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Waterloo Region Hospitals Reminding That Masks ARE Required In Hospital

Three Local Hospitals Providing Mask To Patients, Care Partners & Visitors

Published 07/10/2020 | By Cambridge Now Local News

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Some Residents Are Still Baulking At Wearing Masks
Some Residents Are Still Baulking At Wearing Masks

Masks Are Required At All Waterloo Region Hospitals

Region of Waterloo – Waterloo Region’s Hospitals applaud a decision by Waterloo Regional Council to require the wearing of face coverings when on public transit and in enclosed spaces, and are reminding patients, visitors and designated care partners that masks are required in all Hospital buildings in the Region.

“Our Hospitals welcome this move by council to help strengthen efforts to limit transmission of COVID-19 and help keep our community safe,” said Barry Vermeersch, Director of Laboratory, Cardiac Diagnostics and Infection Prevention & Control.

The region’s bylaws do not apply to Hospitals, independent medical facilities and other areas because those organizations are under other jurisdictions. Hospitals, for instance, are following a Ministry of Health directive for universal masking inside their institutions, which was introduced when the pandemic was declared. The directive also applies to all staff, physicians and volunteers.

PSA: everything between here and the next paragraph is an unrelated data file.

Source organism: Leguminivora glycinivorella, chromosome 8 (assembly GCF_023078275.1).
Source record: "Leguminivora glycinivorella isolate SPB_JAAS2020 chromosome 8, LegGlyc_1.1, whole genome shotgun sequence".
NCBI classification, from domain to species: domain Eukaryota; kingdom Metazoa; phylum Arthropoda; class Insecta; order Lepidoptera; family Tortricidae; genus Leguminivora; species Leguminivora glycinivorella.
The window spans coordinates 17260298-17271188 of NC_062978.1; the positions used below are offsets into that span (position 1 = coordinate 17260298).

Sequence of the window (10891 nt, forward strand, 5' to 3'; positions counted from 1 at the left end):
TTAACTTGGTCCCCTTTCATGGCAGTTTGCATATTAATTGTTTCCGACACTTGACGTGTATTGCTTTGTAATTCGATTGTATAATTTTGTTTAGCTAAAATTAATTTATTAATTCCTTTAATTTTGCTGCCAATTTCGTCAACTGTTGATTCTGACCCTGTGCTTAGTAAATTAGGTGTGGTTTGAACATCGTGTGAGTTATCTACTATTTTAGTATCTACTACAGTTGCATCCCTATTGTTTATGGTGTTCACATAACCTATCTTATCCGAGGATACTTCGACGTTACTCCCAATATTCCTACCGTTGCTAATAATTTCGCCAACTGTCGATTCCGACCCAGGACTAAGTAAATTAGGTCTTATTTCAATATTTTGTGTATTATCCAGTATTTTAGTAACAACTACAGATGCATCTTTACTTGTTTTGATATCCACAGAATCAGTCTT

Cambridge Memorial Hospital, Grand River Hospital and St. Mary’s General Hospital are providing masks to patients, designated care partners and visitors after being screened. Masks must be worn at all times.

“Patients needing hospital care are vulnerable to infection and we know that COVID-19 spreads very easily,” said Stephanie Pearsall, Director of Surgical Services and Emergency at St. Mary’s General Hospital. “We want to do everything we can to minimize the risk of transmission and having everyone entering the hospital wear a mask is a key part of that effort.”

According to the Centres for Disease Control, wearing a mask creates a barrier that reduces the risk of transmitting COVID, or other illnesses, especially when physical distancing is difficult to maintain. It blocks most of the droplets propelled from the mouth when speaking and breathing, and can offer some protection from droplets reaching your mouth or nose when in public. In combination with physical distancing and frequent hand-washing, areas that have implemented universal masking have successfully slowed the spread of the virus.

“Universal masking has helped our hospitals to reduce the transmission of COVID-19 which is especially important as we work to gradually resume services and visiting,” said Bonnie Camm, Vice President, Clinical Services at Grand River Hospital. “Personal protective equipment, including masks help us to protect those around us and ensure the health and wellness of all.”

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